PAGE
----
In 1988, chefs Mark Gaier and Clark Frasier opened Arrows Restaurant, a sustainable dining experience set in a restored eighteenth century Maine farmhouse. It was chosen as "One of America's 10 Most Romantic Restaurants" by Bon Appétit and “One of America’s Top 50 Restaurants” by Gourmet. The chefs championed old world practices that included growing and foraging their own crops, curing their own meats, and making their own cheese. They cultivated over two acres of gardens, including an abundant greenhouse, which supplied the restaurant with its handpicked produce and herbs.

  • In 2002, Mark and Clark's cookbook celebrating their flagship restaurant, Arrows Restaurant was published.  
  • In 2005, Mark and Clark opened MC Perkins Cove in Ogunquit, Maine, a sleek and more casual restaurant dedicated to classic New England fare with stunning ocean views.
  • In 2007, the chefs partnered with Marriott to open Summer Winter in Burlington, MA.
  • In 2010, the James Beard Foundation named the duo as "Best Chefs in the Northeast." They have been featured in Bon Appétit, Food & Wine, Time, Travel + Leisure, and Vanity Fair and they have made frequent appearances including the CBS Early Show and NBC’s TODAY show.
  • In 2011, Mark and Clark published their second cookbook; Maine Classics.  A nod to their favorite bistro style dishes.
  • In 2012, Mark and Clark participated in Top Chef Masters, Season 4.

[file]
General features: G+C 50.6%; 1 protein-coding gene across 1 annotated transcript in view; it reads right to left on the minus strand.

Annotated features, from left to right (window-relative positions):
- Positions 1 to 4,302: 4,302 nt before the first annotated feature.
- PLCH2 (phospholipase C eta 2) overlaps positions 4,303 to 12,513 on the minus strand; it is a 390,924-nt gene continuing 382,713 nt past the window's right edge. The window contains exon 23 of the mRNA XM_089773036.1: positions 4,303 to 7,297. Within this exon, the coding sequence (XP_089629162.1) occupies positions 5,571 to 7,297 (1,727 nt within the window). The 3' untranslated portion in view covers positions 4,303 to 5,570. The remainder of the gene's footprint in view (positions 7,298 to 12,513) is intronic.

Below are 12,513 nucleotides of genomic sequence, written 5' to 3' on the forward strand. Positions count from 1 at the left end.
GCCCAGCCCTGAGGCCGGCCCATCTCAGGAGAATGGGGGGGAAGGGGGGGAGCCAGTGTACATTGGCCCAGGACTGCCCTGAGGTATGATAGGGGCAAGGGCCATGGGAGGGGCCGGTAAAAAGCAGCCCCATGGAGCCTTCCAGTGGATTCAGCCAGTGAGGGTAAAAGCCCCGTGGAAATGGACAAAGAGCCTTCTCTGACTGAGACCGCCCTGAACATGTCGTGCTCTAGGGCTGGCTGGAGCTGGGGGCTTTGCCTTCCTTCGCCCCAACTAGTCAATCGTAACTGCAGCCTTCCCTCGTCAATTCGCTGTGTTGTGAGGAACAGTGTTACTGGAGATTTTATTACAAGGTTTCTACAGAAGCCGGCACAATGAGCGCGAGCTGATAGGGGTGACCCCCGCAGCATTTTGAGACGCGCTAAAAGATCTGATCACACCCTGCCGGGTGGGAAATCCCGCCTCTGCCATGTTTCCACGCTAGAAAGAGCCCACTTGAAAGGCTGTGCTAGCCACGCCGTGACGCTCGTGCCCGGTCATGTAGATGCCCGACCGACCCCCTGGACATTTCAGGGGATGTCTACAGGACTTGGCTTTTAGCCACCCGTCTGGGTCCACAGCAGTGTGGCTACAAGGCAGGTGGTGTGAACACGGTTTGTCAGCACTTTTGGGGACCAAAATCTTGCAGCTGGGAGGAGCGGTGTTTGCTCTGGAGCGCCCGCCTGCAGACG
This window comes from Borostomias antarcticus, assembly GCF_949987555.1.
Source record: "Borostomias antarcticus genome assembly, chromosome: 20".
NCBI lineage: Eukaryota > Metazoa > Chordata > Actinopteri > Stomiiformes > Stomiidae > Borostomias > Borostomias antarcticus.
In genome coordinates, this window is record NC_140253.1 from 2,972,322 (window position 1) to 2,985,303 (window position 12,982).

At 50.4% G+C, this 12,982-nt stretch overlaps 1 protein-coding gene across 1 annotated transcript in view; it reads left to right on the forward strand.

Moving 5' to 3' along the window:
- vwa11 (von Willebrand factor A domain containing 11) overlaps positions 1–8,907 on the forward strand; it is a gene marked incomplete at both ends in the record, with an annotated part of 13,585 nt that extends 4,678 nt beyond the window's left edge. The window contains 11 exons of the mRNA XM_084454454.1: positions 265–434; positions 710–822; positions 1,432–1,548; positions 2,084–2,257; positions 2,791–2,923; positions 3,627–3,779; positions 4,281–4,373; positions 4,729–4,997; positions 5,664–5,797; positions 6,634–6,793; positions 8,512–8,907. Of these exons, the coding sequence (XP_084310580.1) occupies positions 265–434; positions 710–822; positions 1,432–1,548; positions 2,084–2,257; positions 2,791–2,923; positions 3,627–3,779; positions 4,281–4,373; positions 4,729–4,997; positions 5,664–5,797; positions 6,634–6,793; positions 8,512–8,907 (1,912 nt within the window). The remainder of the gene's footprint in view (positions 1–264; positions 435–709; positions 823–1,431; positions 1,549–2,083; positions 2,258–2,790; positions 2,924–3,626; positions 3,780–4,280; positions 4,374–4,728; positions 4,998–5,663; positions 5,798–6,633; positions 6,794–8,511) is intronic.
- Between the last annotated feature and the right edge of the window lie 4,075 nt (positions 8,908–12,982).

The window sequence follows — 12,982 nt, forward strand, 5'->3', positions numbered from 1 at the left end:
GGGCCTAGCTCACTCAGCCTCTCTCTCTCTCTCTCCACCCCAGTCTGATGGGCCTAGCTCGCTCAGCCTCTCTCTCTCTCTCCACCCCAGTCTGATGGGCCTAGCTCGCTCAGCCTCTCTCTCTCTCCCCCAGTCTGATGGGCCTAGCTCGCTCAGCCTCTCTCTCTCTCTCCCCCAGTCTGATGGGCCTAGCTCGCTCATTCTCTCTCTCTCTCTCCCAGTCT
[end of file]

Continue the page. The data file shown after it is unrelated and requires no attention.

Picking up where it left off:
• In 2014, M.C. Spiedo opened in the Seaport District of Boston in the Renaissance Boston Waterfront Hotel.  Inspired by their love of the Italian Renaissance, discovered during their personal travels, the restaurant is named for the style of spit-roasting or rotisserie cooking, which was a popular technique at that time. The menu incorporates Mark and Clark’s fascination with the old world flavors of Florence, Bologna and Venice, along with their focus on farm-fresh ingredients and contemporary cooking techniques.

Clark Frasier grew up in Carmel, California, where vegetables and fruit were available all year round.  It wasn't until he went to China to study Chinese that he learned about the seasons and the wonder of produce in its season.  During the harsh winters in Beijing, the people dried, salted and pickled cabbage, which became the only vegetable available during three months of the year.